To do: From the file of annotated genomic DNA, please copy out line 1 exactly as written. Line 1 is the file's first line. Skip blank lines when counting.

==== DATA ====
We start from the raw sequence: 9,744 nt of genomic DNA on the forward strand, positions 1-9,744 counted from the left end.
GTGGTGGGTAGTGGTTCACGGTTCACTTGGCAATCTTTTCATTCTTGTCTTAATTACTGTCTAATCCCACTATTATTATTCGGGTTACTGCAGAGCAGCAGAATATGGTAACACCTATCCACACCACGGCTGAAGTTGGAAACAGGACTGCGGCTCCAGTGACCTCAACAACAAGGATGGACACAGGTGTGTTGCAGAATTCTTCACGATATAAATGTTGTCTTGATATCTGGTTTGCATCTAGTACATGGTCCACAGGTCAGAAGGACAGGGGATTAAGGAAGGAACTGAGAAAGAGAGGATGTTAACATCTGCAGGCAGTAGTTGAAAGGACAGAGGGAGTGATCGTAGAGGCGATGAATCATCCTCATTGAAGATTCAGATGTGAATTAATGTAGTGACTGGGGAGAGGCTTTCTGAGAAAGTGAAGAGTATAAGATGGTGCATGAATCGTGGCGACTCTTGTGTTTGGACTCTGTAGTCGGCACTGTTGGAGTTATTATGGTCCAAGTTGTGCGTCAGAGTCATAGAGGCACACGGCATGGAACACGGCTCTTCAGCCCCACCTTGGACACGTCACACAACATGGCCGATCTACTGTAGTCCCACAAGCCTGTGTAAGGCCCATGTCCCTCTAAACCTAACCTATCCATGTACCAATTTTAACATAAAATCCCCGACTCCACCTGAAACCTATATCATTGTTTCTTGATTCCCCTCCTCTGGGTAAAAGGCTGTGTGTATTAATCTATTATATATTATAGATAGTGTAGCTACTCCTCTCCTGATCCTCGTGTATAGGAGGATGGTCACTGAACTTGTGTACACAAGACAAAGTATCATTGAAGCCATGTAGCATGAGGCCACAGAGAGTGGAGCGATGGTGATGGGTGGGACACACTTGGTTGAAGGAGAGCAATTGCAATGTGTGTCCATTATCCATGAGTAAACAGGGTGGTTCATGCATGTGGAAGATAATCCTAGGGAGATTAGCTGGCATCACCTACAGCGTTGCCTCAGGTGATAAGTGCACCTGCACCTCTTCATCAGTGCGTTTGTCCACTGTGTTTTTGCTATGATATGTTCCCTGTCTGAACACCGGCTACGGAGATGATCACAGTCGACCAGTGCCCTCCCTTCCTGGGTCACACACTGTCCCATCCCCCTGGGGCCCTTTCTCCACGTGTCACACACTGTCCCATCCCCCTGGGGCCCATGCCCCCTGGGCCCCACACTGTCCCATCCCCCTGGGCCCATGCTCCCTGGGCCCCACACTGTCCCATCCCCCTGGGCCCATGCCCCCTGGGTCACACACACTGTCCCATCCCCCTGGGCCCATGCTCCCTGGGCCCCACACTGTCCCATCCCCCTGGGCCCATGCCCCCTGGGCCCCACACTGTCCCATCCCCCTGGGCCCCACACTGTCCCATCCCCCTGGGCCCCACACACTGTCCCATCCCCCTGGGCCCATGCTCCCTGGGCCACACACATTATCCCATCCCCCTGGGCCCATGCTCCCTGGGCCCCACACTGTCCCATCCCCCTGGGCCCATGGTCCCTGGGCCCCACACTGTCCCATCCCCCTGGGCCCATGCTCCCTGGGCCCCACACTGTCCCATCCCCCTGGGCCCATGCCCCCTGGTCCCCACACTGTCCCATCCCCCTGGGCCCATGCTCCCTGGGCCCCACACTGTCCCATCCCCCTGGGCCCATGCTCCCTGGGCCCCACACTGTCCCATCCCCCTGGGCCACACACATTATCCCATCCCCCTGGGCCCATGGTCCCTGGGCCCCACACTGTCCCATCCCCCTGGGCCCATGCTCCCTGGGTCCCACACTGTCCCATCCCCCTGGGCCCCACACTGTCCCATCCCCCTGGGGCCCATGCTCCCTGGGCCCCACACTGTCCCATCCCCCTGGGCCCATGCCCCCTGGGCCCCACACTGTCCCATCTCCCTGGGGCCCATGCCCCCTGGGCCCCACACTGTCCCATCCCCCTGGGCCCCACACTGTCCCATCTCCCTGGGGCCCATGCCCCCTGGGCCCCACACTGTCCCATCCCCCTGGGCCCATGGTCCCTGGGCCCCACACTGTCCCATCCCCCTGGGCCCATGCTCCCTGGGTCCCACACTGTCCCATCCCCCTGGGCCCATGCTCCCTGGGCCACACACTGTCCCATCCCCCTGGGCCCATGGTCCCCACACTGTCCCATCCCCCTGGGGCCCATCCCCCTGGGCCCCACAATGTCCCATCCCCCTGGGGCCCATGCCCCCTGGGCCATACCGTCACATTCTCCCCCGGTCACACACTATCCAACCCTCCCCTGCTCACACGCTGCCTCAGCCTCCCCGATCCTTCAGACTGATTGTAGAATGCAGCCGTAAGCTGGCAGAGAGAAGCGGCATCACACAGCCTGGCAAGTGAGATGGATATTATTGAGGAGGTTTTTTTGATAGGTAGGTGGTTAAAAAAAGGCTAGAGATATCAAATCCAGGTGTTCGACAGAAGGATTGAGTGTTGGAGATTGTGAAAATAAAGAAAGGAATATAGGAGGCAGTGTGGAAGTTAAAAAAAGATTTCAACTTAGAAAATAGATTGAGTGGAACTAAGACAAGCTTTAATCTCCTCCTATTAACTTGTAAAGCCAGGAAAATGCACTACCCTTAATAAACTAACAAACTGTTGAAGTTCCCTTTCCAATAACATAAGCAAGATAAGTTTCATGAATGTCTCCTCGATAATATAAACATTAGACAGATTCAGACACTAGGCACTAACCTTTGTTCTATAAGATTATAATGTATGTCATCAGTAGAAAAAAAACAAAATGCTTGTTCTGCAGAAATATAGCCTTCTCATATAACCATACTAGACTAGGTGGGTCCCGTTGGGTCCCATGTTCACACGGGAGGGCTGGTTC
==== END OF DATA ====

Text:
We start from the raw sequence: 9,744 nt of genomic DNA on the forward strand, positions 1-9,744 counted from the left end.